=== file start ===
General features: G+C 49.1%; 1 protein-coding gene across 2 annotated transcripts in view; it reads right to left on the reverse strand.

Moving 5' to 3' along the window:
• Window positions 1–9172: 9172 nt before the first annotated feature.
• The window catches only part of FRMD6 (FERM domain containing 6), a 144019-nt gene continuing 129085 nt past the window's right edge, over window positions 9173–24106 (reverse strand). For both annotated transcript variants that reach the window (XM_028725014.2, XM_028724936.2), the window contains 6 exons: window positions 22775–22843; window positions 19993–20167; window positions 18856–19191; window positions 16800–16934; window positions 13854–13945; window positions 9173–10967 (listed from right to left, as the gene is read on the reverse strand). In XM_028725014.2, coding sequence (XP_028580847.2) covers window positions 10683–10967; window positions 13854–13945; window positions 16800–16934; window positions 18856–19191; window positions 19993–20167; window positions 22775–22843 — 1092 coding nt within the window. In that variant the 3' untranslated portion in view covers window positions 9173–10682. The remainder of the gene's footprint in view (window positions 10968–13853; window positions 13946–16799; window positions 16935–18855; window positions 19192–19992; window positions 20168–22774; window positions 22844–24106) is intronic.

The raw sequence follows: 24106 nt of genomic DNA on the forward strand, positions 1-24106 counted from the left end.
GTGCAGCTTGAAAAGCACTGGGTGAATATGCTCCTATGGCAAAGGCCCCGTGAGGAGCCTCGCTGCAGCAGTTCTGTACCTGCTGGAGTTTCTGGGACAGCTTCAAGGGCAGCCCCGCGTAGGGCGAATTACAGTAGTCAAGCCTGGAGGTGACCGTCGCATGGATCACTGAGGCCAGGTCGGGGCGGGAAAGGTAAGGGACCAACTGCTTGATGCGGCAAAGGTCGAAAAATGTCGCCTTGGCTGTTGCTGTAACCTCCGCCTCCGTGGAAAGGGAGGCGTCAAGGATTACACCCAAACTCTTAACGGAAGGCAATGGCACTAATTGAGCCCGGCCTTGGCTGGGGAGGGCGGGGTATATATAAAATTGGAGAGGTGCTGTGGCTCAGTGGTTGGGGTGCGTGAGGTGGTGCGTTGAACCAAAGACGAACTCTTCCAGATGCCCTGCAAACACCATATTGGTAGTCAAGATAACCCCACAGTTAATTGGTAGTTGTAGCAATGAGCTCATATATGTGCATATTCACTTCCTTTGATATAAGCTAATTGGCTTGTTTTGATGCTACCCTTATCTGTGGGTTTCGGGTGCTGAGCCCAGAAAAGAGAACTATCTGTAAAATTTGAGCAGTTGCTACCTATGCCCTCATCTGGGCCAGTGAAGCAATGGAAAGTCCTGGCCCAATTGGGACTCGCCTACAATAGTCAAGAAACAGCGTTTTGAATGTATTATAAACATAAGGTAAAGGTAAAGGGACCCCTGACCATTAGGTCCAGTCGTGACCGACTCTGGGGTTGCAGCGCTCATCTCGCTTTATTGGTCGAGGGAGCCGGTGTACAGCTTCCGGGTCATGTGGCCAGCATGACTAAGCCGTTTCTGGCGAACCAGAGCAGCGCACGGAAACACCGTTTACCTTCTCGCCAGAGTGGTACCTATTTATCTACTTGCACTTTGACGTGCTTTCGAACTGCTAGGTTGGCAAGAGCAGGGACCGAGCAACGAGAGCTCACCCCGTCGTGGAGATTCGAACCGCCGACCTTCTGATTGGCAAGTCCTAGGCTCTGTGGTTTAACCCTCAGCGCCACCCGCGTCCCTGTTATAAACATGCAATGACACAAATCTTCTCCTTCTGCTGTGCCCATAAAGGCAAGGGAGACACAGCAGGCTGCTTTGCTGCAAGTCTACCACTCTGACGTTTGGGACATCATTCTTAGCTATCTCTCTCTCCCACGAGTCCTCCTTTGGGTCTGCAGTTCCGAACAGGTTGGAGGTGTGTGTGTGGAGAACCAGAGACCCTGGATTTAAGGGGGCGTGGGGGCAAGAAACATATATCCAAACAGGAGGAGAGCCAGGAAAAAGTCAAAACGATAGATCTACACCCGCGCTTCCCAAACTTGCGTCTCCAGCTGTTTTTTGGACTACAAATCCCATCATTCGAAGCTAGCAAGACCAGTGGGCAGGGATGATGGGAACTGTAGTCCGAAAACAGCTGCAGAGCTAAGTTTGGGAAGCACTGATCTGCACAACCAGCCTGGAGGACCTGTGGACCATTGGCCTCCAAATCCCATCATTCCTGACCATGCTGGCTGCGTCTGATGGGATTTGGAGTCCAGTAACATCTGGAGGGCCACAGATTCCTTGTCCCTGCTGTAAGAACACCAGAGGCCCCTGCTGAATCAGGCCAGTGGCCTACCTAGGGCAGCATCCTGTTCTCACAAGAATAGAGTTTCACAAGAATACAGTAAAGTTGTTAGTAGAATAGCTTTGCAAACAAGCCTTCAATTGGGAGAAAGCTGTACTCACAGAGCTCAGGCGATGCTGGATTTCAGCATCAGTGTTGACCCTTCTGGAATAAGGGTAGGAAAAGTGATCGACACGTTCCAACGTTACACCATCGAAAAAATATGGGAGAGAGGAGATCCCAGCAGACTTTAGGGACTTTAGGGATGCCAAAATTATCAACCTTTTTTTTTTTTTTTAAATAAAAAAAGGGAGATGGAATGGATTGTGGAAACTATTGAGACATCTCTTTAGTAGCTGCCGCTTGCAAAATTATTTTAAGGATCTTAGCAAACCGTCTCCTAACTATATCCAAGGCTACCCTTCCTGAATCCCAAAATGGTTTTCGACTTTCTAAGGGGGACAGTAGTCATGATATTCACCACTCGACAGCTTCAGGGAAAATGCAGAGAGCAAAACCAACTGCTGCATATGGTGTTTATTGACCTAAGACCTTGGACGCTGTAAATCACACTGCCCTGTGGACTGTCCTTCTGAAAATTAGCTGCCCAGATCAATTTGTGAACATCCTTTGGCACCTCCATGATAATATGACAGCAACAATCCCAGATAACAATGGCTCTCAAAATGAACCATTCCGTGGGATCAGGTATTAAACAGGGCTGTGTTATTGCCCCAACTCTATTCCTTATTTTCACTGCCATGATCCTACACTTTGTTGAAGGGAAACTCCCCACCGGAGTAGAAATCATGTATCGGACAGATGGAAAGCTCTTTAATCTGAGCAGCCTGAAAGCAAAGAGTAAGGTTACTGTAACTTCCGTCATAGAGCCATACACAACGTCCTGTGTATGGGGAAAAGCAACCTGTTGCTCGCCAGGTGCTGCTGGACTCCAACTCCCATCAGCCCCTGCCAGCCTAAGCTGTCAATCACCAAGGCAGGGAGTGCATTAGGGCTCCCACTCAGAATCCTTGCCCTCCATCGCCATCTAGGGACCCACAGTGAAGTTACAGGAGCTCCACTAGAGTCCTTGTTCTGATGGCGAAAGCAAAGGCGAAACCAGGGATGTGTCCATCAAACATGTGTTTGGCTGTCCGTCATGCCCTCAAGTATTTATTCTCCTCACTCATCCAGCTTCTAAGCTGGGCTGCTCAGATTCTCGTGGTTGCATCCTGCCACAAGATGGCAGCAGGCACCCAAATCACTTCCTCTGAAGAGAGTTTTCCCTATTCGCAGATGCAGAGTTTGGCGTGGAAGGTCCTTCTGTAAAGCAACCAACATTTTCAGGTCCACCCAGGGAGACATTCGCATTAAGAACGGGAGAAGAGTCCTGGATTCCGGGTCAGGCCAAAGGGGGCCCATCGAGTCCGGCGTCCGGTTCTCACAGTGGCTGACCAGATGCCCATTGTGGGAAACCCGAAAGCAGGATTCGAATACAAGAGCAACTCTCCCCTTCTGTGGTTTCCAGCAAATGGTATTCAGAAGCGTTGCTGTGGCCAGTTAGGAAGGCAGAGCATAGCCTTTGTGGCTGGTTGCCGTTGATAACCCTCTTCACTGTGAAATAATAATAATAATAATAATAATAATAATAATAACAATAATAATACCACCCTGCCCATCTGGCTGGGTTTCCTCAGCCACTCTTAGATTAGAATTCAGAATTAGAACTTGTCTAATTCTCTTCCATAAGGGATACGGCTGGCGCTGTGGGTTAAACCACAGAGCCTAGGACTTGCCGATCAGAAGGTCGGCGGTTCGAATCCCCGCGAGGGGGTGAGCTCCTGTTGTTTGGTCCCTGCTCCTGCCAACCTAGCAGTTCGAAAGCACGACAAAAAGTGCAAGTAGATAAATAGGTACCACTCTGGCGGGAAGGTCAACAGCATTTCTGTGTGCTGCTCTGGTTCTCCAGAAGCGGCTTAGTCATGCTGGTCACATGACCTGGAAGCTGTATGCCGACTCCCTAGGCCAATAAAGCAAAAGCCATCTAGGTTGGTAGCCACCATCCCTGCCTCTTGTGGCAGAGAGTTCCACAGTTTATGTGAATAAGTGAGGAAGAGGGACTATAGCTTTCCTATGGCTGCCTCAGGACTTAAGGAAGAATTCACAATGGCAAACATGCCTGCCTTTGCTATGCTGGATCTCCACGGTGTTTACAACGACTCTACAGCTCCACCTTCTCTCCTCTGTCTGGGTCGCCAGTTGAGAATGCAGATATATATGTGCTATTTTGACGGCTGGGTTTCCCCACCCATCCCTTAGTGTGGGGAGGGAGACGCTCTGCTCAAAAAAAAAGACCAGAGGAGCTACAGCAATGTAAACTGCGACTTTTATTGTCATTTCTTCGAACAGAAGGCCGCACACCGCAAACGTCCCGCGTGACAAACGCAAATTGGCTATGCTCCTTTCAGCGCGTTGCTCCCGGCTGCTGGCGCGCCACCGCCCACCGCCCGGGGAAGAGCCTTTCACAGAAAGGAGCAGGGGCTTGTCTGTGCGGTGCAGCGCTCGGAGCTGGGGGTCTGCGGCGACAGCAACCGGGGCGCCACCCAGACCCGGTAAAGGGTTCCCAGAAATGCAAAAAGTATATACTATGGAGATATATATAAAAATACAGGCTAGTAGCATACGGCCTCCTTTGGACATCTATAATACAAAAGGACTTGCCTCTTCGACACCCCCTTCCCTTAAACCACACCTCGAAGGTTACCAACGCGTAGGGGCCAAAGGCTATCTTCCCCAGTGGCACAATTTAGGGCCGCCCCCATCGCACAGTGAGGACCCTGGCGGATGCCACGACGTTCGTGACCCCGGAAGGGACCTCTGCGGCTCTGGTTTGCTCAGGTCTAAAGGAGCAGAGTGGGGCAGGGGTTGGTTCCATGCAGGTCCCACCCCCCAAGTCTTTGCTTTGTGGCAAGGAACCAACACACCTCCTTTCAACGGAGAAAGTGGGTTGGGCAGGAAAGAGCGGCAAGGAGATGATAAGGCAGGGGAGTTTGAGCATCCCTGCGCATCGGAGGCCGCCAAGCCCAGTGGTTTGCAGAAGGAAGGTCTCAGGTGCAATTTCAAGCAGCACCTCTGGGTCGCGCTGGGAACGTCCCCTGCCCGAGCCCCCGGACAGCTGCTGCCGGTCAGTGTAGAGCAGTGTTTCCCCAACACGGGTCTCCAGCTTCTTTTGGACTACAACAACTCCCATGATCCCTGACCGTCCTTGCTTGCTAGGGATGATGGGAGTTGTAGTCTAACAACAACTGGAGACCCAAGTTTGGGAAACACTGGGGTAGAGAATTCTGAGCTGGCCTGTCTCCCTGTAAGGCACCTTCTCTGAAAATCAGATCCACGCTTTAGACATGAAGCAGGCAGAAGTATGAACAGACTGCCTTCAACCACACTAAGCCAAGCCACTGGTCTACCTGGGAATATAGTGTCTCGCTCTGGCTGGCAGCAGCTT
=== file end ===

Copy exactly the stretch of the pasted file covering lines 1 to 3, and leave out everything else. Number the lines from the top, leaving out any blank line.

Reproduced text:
General features: G+C 49.1%; 1 protein-coding gene across 2 annotated transcripts in view; it reads right to left on the reverse strand.

Moving 5' to 3' along the window:
• Window positions 1–9172: 9172 nt before the first annotated feature.